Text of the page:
By the time this is published, we will only be a few days away from the 2023 Amarillo Municipal Election Day. You may even read it after the election has ended and the votes have been counted. Nonetheless, it is imperative to reflect on what this election cycle means to local residents and our entire region.  

I’ve been an elected official myself. On the AC Board of Regents, we collaboratively managed a $67 million budget while adopting policies to reflect the best interests of community college stakeholders. I respect anyone willing to appear on a ballot and serve their neighbors. However, being on the “outside” of local politics has provided me with a fresh perspective. As I have attended recent public events and forums, it has become widely apparent that even our local political discussions are victims of the divisive, partisan rancor that has infected once-thoughtful debate. We no longer trust one another, and as a result, this has increased voter apathy and decreased opportunities to learn from one another. 

Communication is impossible without trust. Solving problems is impossible without communication. Leaders must be able to consider the concerns of those whom you may otherwise disagree with. Leaders have to be willing to challenge their own preconceived notions. And regardless of what a candidate may say during a campaign, citizens expect their elected officials to consider the potential impact of every ordinance or policy without reservation to a political party or allegiance to any special interest group. In fact, it’s in the oath. From issues like public school curriculums to neighborhood zoning, citizens deserve to know their elected officials will ignore the partisan noise and thoughtfully consider the local perspective.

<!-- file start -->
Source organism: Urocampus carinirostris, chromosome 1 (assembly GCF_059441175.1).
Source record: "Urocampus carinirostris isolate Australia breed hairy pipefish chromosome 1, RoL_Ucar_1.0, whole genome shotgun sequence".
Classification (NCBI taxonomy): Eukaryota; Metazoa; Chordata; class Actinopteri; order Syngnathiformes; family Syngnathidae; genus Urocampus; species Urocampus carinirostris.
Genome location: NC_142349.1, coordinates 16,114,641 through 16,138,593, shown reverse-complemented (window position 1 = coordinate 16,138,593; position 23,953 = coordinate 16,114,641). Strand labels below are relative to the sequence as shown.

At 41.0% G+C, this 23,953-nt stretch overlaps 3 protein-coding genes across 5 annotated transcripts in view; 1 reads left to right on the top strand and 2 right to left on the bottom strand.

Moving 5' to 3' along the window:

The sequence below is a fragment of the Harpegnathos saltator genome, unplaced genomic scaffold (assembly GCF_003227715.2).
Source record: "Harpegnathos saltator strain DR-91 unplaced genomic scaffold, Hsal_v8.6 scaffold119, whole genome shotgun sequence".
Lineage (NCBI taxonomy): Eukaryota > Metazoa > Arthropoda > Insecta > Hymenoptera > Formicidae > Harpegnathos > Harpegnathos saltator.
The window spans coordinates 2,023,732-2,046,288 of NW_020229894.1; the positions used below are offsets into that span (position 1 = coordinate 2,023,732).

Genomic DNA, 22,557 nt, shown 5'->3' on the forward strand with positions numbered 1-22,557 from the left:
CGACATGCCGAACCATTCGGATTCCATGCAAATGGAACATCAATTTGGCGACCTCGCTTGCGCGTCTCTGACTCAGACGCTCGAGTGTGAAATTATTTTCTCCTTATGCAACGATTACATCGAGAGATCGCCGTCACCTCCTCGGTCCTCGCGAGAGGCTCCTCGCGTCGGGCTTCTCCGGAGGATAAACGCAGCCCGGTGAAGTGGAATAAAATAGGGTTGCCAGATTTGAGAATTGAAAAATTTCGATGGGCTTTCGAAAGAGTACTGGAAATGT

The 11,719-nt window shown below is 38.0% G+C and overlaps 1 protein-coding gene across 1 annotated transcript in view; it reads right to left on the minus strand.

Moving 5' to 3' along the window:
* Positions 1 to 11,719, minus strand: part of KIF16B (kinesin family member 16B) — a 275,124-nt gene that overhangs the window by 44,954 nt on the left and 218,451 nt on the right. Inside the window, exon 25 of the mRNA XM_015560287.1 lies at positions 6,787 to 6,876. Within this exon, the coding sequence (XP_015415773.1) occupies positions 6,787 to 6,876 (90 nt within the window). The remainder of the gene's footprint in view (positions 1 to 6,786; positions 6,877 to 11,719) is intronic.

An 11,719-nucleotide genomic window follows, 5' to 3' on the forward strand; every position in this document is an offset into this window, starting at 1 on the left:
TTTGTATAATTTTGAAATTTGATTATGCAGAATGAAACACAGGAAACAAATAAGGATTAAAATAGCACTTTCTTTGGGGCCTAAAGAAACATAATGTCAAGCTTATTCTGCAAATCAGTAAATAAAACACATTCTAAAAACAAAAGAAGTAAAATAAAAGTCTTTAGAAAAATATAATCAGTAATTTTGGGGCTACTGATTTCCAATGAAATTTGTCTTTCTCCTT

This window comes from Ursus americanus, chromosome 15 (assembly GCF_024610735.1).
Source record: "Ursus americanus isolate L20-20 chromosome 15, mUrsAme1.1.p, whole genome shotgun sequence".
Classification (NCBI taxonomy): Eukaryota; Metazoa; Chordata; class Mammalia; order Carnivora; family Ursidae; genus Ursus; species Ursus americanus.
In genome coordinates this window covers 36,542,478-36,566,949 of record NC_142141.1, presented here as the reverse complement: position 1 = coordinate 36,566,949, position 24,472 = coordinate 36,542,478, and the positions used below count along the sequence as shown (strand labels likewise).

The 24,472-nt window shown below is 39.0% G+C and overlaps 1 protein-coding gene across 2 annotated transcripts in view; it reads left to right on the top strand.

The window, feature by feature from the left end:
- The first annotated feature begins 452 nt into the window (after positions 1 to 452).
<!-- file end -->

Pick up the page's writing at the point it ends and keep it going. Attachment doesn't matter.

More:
We have real issues to solve. In education, our local public schools are fighting to protect funding from being rerouted by the state government to private schools. We are also working to make sure our students are being taught the critical thinking skills required for life and success beyond high school. 

Public safety is equally complex. It requires thoughtful collaboration between neighborhoods, nonprofits, and law enforcement agencies. Crime prevention, rehabilitation, and decreased recidivism should be priorities for us all. 

Access to nutrition remains a problem for our region. Feeding America, the largest hunger relief organization in our nation, reports that 1 in 7 (13.5 percent) individuals in the Texas Panhandle and 1 in 6 children (18 percent) face food insecurity. Thankfully, local nonprofit organizations have been working for decades to eradicate food insecurity. Our local elected officials must be equally as dedicated to advocating for the needs of local families when communicating with state and national elected officials. Hunger is not a partisan or a race issue and can no longer be ignored. 

Hopefully, our local elected candidates will remember to prioritize the needs of the place we are all proud to call home. Regardless of your vote, thank you for being invested in the future of our city. I look forward to the continued privilege of standing alongside you, advocating for Amarillo in the public arena. 


  • Patrick Miller

    A passionate local educator, Past President and current executive officer of Amarillo Branch NAACP, Patrick writes in every issue about education, faith and forward momentum.